Theresa May on Wednesday rejected parts of a draft EU Commission paper on Brexit terms, and on Friday will attempt to answer a question troubling many in Brussels: what does Britain realistically expect from its breakup with the European Union?
The prime minister secured the backing of her “Brexit Cabinet” last week for the content of Friday’s speech, and is set to outline the plan in a meeting with European Council President Donald Tusk on Thursday.
Read more: EU’s draft Brexit deal
Initial reaction from Brussels to the leaked details agreed last week was as warm as that of May to the EU Commission’s draft proposal – but the two sides are now essentially conducting a public negotiation on the big ticket issues.
No easy choices
May has repeatedly stated that Britain will leave the single market and the existing customs union, suggesting her topline choice must be to either pursue a trade deal or a new form of customs union arrangement.
Britain’s Prime Minister Theresa May leaves 10 Downing Street in London, February 28, 2018. /VCG Photo
The options highlight the prime minister’s unenviable choice: a trade deal outside a customs union risks a hard Irish border and undermining the peace process; a customs union would make it more difficult for Britain to strike trade deals with other countries, one of the key objectives of many politicians who backed Brexit.
‘Managed divergence’ plan
The “Brexit Cabinet” reportedly last week agreed to three baskets of “managed divergence” – essentially retaining some standards that are required EU-wide but taking control of rules and regulations.
A source told Reuters that May had accepted the argument of ministers who wanted to move away from EU rules more quickly than others, adding “divergence has won.”
Customs union: The customs union creates common tariffs on all imports from outside the EU, and no tariffs on the movement of those goods between EU member states. Turkey is a member of the customs union, but not the EU.
Single market: The EU is a single territory for the purposes of the “four freedoms” – movement of trade, services, people and capital – with no internal borders or regulatory obstacles. The single market eliminates tariffs and reduces costs by applying the same rules across all 28 member states. Some countries – such as Norway – are in the single market, but not the EU.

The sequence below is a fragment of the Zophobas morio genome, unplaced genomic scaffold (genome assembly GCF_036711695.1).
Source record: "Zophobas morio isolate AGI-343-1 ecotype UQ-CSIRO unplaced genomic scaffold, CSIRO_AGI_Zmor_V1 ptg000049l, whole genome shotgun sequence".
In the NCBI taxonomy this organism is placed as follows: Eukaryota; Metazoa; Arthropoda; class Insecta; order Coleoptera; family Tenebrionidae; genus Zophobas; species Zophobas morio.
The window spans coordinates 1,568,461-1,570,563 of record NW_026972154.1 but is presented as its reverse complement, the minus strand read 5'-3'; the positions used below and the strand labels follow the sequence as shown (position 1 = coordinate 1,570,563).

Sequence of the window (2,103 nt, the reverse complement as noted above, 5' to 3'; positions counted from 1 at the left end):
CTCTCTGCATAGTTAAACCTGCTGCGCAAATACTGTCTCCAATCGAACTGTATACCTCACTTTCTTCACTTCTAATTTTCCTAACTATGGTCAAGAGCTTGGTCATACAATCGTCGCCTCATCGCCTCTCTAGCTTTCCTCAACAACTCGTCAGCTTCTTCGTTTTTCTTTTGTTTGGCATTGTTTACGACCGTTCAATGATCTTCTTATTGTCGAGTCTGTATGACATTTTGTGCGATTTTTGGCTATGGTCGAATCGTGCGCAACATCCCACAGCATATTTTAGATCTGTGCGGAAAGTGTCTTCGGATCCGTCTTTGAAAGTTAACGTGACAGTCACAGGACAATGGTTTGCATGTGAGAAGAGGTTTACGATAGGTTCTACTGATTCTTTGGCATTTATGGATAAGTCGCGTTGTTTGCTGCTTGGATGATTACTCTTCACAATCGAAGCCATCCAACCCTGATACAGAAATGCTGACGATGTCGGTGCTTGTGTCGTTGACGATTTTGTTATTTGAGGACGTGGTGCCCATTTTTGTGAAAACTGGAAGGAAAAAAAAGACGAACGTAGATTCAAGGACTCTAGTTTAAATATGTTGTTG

The three basket approach would mean one basket of industries – such as automotive, where an unbroken supply chain is key – continuing to adhere to the rules of the single market; another following the current rules but not being bound to them; and a third being free to set their own regulations.
EU officials reportedly dismissed the plan as “cherry-picking.” The bloc has repeatedly warned that an “a la carte” Brexit deal will not be considered.
Northern Ireland dilemma
May wants to leave both the customs union and the single market, and implement no controls on the Irish border and no tariffs between Northern Ireland and the rest of the UK. That’s a position that many observers see as unworkable.
Read more: Goats, Brexit and a struggle haunting the Irish border
The “backstop” EU suggestion would mean Northern Ireland staying in a customs union after Brexit if a better solution was not found – a suggestion that created outrage on the right-wing of May’s party and was swiftly dismissed by the prime minister.
The solution remains far from clear, however. Irish Prime Minister Leo Varadkar said on Wednesday it was unacceptable for Britain to say no to the EU’s “backstop” without coming up with a viable alternative.
May’s difficulties are compounded by divisions within Britain and her own Conservative party, which is split over the terms of exit. A vocal bloc of her own MPs is pressuring her to take a hard approach, many centrists are working quietly to retain as close a relationship as possible.
Britain’s Conservative former Prime Minister John Major (L) and Labour former Prime Minister Tony Blair. /VCG Photo
Former Conservative prime minister Sir John Major on Wednesday called on MPs to be given a free vote on a final deal and a possible second referendum. Another former prime minister, Tony Blair, is expected to give a speech in Brussels on Thursday urging the EU to make reforms that could persuade the UK to remain in the bloc.
The opposition Labour party also threw a spanner in the works for May earlier this week, switching its policy to back membership of a customs union – the change puts the government at risk of losing a future parliamentary vote on membership of a customs union.
Such a defeat would put May’s premiership and the government at risk, as well as move Britain closer to a soft Brexit.